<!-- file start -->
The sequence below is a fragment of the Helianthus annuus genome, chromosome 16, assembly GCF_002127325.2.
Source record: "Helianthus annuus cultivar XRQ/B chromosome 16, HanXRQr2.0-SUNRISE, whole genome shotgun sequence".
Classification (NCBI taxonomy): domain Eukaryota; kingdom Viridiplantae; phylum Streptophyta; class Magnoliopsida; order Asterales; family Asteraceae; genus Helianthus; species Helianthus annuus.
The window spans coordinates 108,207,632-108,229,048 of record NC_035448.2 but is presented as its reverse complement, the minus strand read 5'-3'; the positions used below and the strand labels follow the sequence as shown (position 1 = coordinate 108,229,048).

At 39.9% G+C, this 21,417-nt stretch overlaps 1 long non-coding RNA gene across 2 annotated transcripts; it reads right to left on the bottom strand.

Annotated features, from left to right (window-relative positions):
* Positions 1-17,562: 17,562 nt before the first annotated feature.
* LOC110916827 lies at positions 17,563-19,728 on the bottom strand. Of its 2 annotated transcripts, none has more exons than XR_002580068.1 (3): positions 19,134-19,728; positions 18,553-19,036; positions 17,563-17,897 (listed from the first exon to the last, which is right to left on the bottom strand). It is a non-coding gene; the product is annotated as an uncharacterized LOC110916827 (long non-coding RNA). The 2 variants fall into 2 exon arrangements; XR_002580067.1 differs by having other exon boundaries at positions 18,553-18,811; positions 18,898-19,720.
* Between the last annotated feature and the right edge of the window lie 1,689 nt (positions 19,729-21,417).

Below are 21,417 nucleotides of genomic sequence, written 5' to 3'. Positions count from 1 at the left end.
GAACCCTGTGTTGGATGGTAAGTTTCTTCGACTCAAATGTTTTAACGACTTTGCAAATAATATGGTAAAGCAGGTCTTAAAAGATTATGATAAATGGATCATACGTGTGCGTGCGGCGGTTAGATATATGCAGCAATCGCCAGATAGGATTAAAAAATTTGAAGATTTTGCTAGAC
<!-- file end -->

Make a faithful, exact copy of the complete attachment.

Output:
The sequence below is a fragment of the Helianthus annuus genome, chromosome 16, assembly GCF_002127325.2.
Source record: "Helianthus annuus cultivar XRQ/B chromosome 16, HanXRQr2.0-SUNRISE, whole genome shotgun sequence".
Classification (NCBI taxonomy): domain Eukaryota; kingdom Viridiplantae; phylum Streptophyta; class Magnoliopsida; order Asterales; family Asteraceae; genus Helianthus; species Helianthus annuus.
The window spans coordinates 108,207,632-108,229,048 of record NC_035448.2 but is presented as its reverse complement, the minus strand read 5'-3'; the positions used below and the strand labels follow the sequence as shown (position 1 = coordinate 108,229,048).

At 39.9% G+C, this 21,417-nt stretch overlaps 1 long non-coding RNA gene across 2 annotated transcripts; it reads right to left on the bottom strand.

Annotated features, from left to right (window-relative positions):
* Positions 1-17,562: 17,562 nt before the first annotated feature.
* LOC110916827 lies at positions 17,563-19,728 on the bottom strand. Of its 2 annotated transcripts, none has more exons than XR_002580068.1 (3): positions 19,134-19,728; positions 18,553-19,036; positions 17,563-17,897 (listed from the first exon to the last, which is right to left on the bottom strand). It is a non-coding gene; the product is annotated as an uncharacterized LOC110916827 (long non-coding RNA). The 2 variants fall into 2 exon arrangements; XR_002580067.1 differs by having other exon boundaries at positions 18,553-18,811; positions 18,898-19,720.
* Between the last annotated feature and the right edge of the window lie 1,689 nt (positions 19,729-21,417).

Below are 21,417 nucleotides of genomic sequence, written 5' to 3'. Positions count from 1 at the left end.
GAACCCTGTGTTGGATGGTAAGTTTCTTCGACTCAAATGTTTTAACGACTTTGCAAATAATATGGTAAAGCAGGTCTTAAAAGATTATGATAAATGGATCATACGTGTGCGTGCGGCGGTTAGATATATGCAGCAATCGCCAGATAGGATTAAAAAATTTGAAGATTTTGCTAGAC